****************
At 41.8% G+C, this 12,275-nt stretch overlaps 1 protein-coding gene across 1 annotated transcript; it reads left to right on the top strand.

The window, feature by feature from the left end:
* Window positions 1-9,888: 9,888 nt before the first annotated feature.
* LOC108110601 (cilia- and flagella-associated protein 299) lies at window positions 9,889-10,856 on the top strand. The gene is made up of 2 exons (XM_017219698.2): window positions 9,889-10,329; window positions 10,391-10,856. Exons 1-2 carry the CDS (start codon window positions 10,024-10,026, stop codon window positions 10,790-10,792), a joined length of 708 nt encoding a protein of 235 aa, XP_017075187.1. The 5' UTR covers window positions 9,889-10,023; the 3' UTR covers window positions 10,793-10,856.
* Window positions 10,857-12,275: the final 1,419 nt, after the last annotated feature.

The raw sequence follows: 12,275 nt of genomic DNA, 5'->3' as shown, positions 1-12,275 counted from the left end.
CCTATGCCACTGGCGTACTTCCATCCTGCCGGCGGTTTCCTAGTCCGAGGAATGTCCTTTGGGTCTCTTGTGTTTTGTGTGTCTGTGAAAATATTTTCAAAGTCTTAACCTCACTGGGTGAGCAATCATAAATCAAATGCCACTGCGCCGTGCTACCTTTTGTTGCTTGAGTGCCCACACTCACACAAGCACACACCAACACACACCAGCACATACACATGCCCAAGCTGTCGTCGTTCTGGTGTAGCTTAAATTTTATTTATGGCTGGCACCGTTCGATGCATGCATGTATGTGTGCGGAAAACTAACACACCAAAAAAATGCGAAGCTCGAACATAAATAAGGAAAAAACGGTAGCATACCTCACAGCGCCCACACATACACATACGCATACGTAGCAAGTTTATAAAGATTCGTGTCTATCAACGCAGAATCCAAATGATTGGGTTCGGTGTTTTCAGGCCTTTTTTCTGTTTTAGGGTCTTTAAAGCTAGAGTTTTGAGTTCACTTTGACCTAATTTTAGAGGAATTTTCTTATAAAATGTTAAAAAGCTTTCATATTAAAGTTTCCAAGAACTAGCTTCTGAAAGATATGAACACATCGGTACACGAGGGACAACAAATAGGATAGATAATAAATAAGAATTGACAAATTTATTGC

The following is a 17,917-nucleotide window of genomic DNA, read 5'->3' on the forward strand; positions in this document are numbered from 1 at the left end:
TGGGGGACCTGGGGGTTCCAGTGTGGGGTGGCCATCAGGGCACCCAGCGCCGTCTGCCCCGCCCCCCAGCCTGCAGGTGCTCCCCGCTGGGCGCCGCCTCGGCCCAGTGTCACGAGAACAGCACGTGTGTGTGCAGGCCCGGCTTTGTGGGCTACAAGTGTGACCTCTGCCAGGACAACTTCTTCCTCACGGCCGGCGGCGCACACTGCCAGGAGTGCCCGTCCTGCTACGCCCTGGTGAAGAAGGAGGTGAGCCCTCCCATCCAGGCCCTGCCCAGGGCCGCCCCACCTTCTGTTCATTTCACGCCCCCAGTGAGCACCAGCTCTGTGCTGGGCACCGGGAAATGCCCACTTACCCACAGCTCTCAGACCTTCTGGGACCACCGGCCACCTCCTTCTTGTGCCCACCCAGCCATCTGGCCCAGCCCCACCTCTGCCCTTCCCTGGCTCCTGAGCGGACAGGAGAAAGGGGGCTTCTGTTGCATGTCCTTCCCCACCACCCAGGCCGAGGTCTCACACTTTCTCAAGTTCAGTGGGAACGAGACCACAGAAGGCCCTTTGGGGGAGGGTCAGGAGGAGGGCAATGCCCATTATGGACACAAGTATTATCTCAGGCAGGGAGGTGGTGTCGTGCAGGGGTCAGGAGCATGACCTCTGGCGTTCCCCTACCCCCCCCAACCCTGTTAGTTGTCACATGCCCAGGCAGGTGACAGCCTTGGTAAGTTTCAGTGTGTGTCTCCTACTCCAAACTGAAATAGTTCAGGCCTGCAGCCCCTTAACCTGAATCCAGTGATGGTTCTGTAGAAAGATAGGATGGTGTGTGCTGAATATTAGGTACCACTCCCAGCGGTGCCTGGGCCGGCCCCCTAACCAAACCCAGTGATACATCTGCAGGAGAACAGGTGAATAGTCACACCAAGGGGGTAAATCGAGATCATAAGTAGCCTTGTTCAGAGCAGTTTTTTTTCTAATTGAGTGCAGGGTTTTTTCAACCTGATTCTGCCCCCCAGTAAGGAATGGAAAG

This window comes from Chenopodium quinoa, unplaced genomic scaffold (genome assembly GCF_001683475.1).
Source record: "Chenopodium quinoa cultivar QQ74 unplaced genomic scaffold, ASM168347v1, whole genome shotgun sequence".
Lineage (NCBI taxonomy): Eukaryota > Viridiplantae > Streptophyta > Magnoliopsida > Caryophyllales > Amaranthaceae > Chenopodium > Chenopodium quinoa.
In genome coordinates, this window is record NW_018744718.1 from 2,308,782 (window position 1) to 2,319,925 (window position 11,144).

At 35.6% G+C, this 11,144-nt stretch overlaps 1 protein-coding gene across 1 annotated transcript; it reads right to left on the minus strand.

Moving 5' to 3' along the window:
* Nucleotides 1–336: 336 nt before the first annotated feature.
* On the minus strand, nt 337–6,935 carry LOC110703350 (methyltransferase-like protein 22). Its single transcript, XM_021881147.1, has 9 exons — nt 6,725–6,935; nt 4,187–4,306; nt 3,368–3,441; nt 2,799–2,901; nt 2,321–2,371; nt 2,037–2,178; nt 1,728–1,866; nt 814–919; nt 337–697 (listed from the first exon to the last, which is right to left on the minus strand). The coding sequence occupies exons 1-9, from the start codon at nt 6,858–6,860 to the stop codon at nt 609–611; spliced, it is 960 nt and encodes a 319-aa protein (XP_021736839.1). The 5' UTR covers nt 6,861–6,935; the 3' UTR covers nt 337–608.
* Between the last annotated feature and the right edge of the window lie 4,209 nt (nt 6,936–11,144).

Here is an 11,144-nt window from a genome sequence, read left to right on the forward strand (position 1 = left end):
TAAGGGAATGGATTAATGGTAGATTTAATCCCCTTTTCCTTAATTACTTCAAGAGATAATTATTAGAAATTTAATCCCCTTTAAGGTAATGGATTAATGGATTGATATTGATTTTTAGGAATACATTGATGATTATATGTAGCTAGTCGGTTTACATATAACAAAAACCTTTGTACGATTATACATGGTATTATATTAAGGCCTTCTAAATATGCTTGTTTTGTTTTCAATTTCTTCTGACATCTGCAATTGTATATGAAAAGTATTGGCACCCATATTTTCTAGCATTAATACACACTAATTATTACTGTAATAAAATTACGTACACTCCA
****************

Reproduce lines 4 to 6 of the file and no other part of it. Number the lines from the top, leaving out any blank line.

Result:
* LOC108110601 (cilia- and flagella-associated protein 299) lies at window positions 9,889-10,856 on the top strand. The gene is made up of 2 exons (XM_017219698.2): window positions 9,889-10,329; window positions 10,391-10,856. Exons 1-2 carry the CDS (start codon window positions 10,024-10,026, stop codon window positions 10,790-10,792), a joined length of 708 nt encoding a protein of 235 aa, XP_017075187.1. The 5' UTR covers window positions 9,889-10,023; the 3' UTR covers window positions 10,793-10,856.
* Window positions 10,857-12,275: the final 1,419 nt, after the last annotated feature.

The raw sequence follows: 12,275 nt of genomic DNA, 5'->3' as shown, positions 1-12,275 counted from the left end.